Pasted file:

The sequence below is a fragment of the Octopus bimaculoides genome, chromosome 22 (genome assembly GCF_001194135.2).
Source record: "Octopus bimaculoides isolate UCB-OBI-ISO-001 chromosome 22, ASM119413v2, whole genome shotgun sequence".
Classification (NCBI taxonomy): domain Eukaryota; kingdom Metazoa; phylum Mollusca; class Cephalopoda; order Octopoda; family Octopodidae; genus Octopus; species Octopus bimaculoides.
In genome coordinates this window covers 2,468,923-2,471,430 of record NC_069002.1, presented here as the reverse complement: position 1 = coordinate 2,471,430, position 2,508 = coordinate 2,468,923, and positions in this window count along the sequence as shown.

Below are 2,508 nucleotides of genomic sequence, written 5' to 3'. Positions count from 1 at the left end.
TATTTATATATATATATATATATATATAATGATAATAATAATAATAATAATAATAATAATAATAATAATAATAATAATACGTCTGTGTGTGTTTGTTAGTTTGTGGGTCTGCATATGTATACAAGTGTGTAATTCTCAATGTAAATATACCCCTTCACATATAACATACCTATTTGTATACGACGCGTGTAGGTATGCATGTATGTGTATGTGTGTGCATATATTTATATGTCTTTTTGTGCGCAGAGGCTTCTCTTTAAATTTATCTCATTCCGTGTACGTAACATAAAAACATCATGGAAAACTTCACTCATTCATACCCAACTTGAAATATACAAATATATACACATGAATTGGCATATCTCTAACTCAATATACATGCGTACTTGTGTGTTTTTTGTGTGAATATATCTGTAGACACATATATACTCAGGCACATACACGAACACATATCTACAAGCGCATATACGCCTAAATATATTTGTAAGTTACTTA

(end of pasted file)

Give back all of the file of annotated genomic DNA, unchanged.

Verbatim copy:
The sequence below is a fragment of the Octopus bimaculoides genome, chromosome 22 (genome assembly GCF_001194135.2).
Source record: "Octopus bimaculoides isolate UCB-OBI-ISO-001 chromosome 22, ASM119413v2, whole genome shotgun sequence".
Classification (NCBI taxonomy): domain Eukaryota; kingdom Metazoa; phylum Mollusca; class Cephalopoda; order Octopoda; family Octopodidae; genus Octopus; species Octopus bimaculoides.
In genome coordinates this window covers 2,468,923-2,471,430 of record NC_069002.1, presented here as the reverse complement: position 1 = coordinate 2,471,430, position 2,508 = coordinate 2,468,923, and positions in this window count along the sequence as shown.

Below are 2,508 nucleotides of genomic sequence, written 5' to 3'. Positions count from 1 at the left end.
TATTTATATATATATATATATATATATAATGATAATAATAATAATAATAATAATAATAATAATAATAATAATAATAATACGTCTGTGTGTGTTTGTTAGTTTGTGGGTCTGCATATGTATACAAGTGTGTAATTCTCAATGTAAATATACCCCTTCACATATAACATACCTATTTGTATACGACGCGTGTAGGTATGCATGTATGTGTATGTGTGTGCATATATTTATATGTCTTTTTGTGCGCAGAGGCTTCTCTTTAAATTTATCTCATTCCGTGTACGTAACATAAAAACATCATGGAAAACTTCACTCATTCATACCCAACTTGAAATATACAAATATATACACATGAATTGGCATATCTCTAACTCAATATACATGCGTACTTGTGTGTTTTTTGTGTGAATATATCTGTAGACACATATATACTCAGGCACATACACGAACACATATCTACAAGCGCATATACGCCTAAATATATTTGTAAGTTACTTA